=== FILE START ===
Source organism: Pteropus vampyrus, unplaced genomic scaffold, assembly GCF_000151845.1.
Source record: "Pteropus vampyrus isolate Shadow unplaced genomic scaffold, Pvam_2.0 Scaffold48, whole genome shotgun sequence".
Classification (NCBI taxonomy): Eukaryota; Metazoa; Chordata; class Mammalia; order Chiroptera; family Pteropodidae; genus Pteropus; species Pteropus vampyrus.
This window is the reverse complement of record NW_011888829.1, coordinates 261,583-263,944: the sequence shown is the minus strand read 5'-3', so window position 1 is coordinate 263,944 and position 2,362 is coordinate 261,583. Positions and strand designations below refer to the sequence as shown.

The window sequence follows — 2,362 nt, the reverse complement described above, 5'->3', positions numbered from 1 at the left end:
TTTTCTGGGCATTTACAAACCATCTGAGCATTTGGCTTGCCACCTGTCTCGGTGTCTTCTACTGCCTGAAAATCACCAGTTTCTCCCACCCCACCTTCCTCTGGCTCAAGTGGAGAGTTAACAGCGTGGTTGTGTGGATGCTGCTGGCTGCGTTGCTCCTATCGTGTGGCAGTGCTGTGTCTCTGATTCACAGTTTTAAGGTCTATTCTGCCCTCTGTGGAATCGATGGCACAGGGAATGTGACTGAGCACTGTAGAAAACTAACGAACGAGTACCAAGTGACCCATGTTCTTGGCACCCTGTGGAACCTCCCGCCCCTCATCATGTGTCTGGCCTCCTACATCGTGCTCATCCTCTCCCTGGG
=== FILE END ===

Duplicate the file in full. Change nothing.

Source organism: Pteropus vampyrus, unplaced genomic scaffold, assembly GCF_000151845.1.
Source record: "Pteropus vampyrus isolate Shadow unplaced genomic scaffold, Pvam_2.0 Scaffold48, whole genome shotgun sequence".
Classification (NCBI taxonomy): Eukaryota; Metazoa; Chordata; class Mammalia; order Chiroptera; family Pteropodidae; genus Pteropus; species Pteropus vampyrus.
This window is the reverse complement of record NW_011888829.1, coordinates 261,583-263,944: the sequence shown is the minus strand read 5'-3', so window position 1 is coordinate 263,944 and position 2,362 is coordinate 261,583. Positions and strand designations below refer to the sequence as shown.

The window sequence follows — 2,362 nt, the reverse complement described above, 5'->3', positions numbered from 1 at the left end:
TTTTCTGGGCATTTACAAACCATCTGAGCATTTGGCTTGCCACCTGTCTCGGTGTCTTCTACTGCCTGAAAATCACCAGTTTCTCCCACCCCACCTTCCTCTGGCTCAAGTGGAGAGTTAACAGCGTGGTTGTGTGGATGCTGCTGGCTGCGTTGCTCCTATCGTGTGGCAGTGCTGTGTCTCTGATTCACAGTTTTAAGGTCTATTCTGCCCTCTGTGGAATCGATGGCACAGGGAATGTGACTGAGCACTGTAGAAAACTAACGAACGAGTACCAAGTGACCCATGTTCTTGGCACCCTGTGGAACCTCCCGCCCCTCATCATGTGTCTGGCCTCCTACATCGTGCTCATCCTCTCCCTGGG